pSivida. This company has already developed two approved sustained-release intravitreal devices, Iluvien and Retisert. Now, in conjunction with Pfizer, it is developing Durasert, a bioerodible drug delivery system for latanoprost that is injected into the subconjunctival space with a 25-gauge needle. A phase 1/2 clinical trial is currently underway (www.psivida.com/products.html, accessed Oct. 22, 2013).
Replenish. The Ophthalmic Micro-Pump, implanted in the sclera, is being developed in glaucoma and retinal disease versions. It injects programmed amounts of a drug at set times for up to 12 months; when the medication is exhausted, the device can be refilled with a 31-gauge needle (www.replenishinc.com, accessed Oct. 22, 2013).
Euclid Systems. Two collagen-based systems are being developed by Euclid to provide sustained release of latanoprost: an injectable, in situ gelling collagen solution; and a 2 mm × 4 mm collagen wafer that is implanted in the sclera. The latter has demonstrated release of latanoprost for up to 180 days.
Drug-Eluting Contact Lenses
A group at the Massachusetts Eye and Ear Infirmary has reported success with a prototype contact lens that has widespread applications for sustained ocular drug delivery.4 Dr. Mitra said it is being tested with latanoprost.
And Amorphex Therapeutics has created polymers that incorporate drugs, including prostaglandin, timolol, and brimonidine. The company shapes these polymers into a clear, flexible device that is placed on the sclera, under the upper eyelid eyelid. Although this device rests completely on the sclera, not the cornea, it incorporates some elements used in contact lenses, such as base and peripheral curvature and edge design for better fit and stability on the eye. It can hold a larger volume of drug than some of the other approaches. The company reports that its ocular insert prototypes have been worn successfully for more than 120 consecutive days, and in vitro drug release studies demonstrated consistent drug release profiles over many months (http://amorphextherapeutics.wordpress.com/our-technology/, accessed Oct. 22, 2013).
What Lies Ahead
Beyond improving delivery of existing drugs such as prostaglandin analogues, “We can leverage these new technologies to other molecules that are in the pipeline,” said Dr. Iwach. For example, these devices might open the door to drugs that have been sitting on the shelf because they couldn’t be used in a standard drop formulation owing to their pharmacokinetics or side effects at peak levels.
He even foresees a time when a novel delivery system is coupled with an IOP-monitoring device. For example, Sensimed Triggerfish, a contact lens device, is capable of continuous IOP measurement,5 and implantable wireless IOP sensors are also being developed. Dr. Iwach said that these developments hold the promise of linking a customized delivery system to a sensor, a concept similar to a closed-loop insulin pump. “For example, if data from an implanted monitoring device indicate that pressures are high only at night, an integrated device would then deliver medicine at night, when it’s needed,” he said. “That’s the future.”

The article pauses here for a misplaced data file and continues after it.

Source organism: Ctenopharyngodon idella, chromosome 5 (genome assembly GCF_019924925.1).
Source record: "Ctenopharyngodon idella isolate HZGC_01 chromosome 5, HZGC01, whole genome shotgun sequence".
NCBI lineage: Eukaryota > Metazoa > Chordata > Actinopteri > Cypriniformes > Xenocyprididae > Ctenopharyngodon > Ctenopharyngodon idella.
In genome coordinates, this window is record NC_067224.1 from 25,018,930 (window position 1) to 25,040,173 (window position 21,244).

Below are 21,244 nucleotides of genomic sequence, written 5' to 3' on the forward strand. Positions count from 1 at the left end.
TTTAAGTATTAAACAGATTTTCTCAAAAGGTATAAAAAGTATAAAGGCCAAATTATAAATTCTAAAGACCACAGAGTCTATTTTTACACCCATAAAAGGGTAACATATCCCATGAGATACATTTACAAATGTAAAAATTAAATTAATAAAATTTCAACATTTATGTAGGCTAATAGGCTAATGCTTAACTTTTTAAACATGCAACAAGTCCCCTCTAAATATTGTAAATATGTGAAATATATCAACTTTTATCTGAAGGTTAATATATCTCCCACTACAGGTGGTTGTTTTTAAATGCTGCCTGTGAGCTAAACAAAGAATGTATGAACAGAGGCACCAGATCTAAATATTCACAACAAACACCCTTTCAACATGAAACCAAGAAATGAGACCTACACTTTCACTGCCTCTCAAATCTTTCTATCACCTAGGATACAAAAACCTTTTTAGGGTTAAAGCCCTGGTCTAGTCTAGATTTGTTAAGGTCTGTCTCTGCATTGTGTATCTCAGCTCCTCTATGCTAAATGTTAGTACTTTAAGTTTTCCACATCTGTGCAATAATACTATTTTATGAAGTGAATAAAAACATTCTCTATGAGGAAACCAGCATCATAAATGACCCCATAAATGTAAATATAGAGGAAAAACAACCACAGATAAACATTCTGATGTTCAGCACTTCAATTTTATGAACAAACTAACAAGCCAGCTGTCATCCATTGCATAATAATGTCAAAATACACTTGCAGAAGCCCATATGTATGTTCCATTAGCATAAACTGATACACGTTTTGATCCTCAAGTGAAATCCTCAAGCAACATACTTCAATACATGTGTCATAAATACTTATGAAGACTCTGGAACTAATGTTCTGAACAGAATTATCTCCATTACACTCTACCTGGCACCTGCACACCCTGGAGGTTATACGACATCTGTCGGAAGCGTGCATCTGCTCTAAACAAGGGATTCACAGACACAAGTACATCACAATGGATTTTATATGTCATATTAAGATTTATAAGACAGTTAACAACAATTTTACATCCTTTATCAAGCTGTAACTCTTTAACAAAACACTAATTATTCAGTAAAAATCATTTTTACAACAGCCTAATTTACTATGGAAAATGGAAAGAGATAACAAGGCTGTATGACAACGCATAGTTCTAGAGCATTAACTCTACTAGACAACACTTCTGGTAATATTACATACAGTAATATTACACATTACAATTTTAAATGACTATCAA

1 Goldberg I. Asian J Ophthalmol. 2000;2(4):3-6.
2 Iwach AG. New Innovations in Ophthalmology: Glaucoma Drug Delivery Technologies [media briefing]. Presented at: American Academy of Ophthalmology; Nov. 12, 2012; Chicago.
3 Tamboli V et al. Colloid Polym Sci. 2013;291(5):1235-1245.
4 Ciolino JB et al. Invest Ophthalmol Vis Sci. 2009;50(7):3346-3352.
5 Mansouri K et al. Arch Ophthalmol. 2012;130(12):1534-1539.
Louis B. Cantor, MD, is chair and professor of ophthalmology, and director of the glaucoma service, Indiana University School of Medicine, Indianapolis. Financial disclosure: Consults for Allergan, AMO, and Mati and has received research support from Alcon, Allergan, and Bausch + Lomb.
Andrew G. Iwach, MD, is executive director of the Glaucoma Center of San Francisco and associate clinical professor of ophthalmology, University of California, San Francisco. Financial disclosure: Consults for AcuMEMS, Carl Zeiss Meditec, Clarity, and Iridex and receives lecture fees from Alcon, Ellex, and Merck.
Ashim K. Mitra, PhD, is chairman of pharmaceutical sciences at the University of Missouri–Kansas City School of Pharmacy. Financial disclosure: Consults for Allergan, Bausch + Lomb, I-novion, Merck, Pfizer, and Roche/ Genentech.
Gary D. Novack, PhD, is president of Pharmalogic Development. Financial disclosure: Consults for numerous pharmaceutical and medical device firms; he owns no stock.